A Quick Refresher on Likeability and Common Ground
In my last blog, I talked about some basic concepts around Online Reputation Management.
Common ground is so powerful because of its impact on likeability. Whether it is an interest or passion, a shared hometown, a favorite sports team, or anything they find relevant or meaningful, they end up thinking, “I am like you.”
The beauty of that is that when you think, “I am like you”, it means nothing more than “I like you”. The end result is a simple one, if you can empower people to find more common ground with you, your likeability may increase dramatically.
The Pragmatics: You have more control over how much people like you than you may think
Why not try to use about.me for that exact purpose? Your goal with your page and Backstory should be to increase the likelihood that people will find something in common with you, and typically good things can come from that.
The simple route is to try to provide the most meaningful and comprehensive surface of who you are. Our tendency, especially for those of us who are more privacy-focused is to hold back, with a “strictly business” approach. In this case, I would recommend that you do the opposite.
Don’t be afraid to share your true self on about.me. After all, it’s about you. My one, non-negotiable rule is that you are genuine. What you put out there must be a true reflection of yourself, so much so that you are willing to defend it and are comfortable talking about in depth.
Let’s go through a few ideas around how about.me can help you find more common ground:
Your about.me Page and Backstory
- The old cliché, “A picture is worth a thousand words” still rings true. Let your photo tell your story without words.
- Page & Background Photos:
- One option is to choose a photo in which you are doing something you do incredibly well. This could range anywhere from kiteboarding to reading, it all depends on you. You can use your photo as an illustration of who you are and open the door to common ground.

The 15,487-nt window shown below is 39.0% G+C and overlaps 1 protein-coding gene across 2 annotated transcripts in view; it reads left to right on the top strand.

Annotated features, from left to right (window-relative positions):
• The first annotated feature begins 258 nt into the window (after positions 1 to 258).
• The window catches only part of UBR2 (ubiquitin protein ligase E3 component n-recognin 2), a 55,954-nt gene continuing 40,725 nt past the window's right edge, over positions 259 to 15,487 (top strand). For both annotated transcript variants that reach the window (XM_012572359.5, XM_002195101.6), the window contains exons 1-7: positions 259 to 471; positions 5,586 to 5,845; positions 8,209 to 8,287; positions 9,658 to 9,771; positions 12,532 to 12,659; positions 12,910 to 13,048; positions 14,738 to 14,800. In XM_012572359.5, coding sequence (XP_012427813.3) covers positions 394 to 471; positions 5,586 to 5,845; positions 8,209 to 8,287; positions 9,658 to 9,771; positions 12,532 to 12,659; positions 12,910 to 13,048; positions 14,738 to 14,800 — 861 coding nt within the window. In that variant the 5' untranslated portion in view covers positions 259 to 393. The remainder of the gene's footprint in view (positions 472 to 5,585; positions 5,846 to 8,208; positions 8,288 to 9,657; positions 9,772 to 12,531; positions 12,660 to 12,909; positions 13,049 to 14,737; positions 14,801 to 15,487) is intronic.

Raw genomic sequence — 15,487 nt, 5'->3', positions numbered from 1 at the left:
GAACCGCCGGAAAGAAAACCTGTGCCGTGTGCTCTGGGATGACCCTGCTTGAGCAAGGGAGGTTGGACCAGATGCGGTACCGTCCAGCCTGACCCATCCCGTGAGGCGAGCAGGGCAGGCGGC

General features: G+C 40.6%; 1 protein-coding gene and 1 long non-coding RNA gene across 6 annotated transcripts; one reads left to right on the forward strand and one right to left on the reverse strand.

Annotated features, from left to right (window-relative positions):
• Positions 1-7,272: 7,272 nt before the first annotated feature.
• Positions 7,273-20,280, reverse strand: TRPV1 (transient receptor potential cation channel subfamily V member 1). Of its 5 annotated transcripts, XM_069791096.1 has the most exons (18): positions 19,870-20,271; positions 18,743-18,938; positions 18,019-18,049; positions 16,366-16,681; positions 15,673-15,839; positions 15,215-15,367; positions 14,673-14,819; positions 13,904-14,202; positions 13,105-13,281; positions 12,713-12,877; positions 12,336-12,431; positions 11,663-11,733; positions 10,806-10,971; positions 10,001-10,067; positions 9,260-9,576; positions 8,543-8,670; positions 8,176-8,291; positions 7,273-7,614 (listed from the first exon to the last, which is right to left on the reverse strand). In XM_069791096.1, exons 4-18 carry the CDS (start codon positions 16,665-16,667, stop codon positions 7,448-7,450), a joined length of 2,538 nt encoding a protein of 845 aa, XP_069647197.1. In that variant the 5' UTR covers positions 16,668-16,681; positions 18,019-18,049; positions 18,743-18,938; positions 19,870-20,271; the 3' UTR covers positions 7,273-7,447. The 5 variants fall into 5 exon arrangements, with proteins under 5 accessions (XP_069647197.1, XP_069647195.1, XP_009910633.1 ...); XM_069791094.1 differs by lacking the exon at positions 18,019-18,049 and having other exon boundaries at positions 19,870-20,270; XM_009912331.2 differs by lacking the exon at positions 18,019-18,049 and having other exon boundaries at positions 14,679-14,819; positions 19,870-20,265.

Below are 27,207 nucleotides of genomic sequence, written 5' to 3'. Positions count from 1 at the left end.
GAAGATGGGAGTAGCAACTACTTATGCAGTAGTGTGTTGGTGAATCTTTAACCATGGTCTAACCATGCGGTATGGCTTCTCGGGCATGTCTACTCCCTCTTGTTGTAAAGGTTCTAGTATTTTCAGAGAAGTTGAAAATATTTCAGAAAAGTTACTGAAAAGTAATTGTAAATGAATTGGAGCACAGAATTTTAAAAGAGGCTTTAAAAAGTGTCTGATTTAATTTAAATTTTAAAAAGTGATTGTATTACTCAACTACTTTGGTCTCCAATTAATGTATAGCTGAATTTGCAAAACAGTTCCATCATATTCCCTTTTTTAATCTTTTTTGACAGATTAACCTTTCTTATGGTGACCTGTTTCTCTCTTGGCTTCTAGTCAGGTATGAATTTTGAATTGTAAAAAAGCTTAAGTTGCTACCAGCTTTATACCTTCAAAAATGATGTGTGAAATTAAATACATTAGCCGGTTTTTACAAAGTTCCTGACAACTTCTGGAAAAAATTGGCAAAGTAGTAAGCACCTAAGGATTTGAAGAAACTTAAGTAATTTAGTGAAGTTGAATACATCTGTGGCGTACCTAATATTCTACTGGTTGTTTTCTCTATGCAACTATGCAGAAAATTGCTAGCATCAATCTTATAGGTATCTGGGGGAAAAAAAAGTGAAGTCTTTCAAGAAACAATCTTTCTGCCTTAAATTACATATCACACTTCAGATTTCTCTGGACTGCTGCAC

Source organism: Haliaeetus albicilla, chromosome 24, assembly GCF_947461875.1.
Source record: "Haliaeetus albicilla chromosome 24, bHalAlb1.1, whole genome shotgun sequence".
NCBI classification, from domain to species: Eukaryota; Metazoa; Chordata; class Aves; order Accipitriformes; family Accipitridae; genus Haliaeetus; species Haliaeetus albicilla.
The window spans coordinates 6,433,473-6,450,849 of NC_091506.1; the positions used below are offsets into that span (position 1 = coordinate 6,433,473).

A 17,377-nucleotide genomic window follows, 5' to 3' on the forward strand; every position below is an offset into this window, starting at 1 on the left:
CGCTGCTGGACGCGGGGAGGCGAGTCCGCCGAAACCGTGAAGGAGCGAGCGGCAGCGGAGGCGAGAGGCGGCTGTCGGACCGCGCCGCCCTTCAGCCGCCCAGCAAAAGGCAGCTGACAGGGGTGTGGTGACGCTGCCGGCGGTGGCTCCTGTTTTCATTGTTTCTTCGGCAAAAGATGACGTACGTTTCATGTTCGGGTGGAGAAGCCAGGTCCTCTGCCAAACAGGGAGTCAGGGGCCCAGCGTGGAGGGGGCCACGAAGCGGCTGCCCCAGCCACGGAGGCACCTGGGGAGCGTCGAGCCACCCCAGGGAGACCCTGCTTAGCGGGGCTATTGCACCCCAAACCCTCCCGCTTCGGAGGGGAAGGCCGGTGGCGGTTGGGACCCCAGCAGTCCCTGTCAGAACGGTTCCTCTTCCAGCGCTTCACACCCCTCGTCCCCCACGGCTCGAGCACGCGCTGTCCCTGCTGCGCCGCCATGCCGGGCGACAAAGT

- If you’re an artist, don’t be afraid to make your favorite piece your background. Think about it: You’re finding common ground with two people: artists and art appreciators.
- Focus on interests that you truly pursue and love
- Don’t list them in a descriptive way; use visual storytelling.
- “Traveling, sharks and boats.” Is frankly, boring. Wouldn’t you agree that, “Night scuba diving with the hammerheads of Gordon Rock, Galapagos Island,” delivers a more visual experience for the reader even though both describe the same thing?
- You are giving a huge amount of surface for people to find in common and you’re making yourself more memorable by telling a visual story.
- Revisit the visual storytelling blog post for a step-by-step how-to on how to create an absolutely awesome, memorable quote or objective.
- Use the most meaningful jobs you’ve taken on simply because it can increase the likelihood that people will find that they worked in the same industry or even the same company.
- List all of the schools you’ve attended, as people looking for you may also be alumni.
- Add things you’ve done outside of school.
- Train your brain to think of things that other people would resonate with: Sports, building organizations or clubs, etc.
- Use the “When did you finish?” section to share a story:
- Example: “I finished in 2013, but I will never forget the time that I helped organize a bike ride for charity.”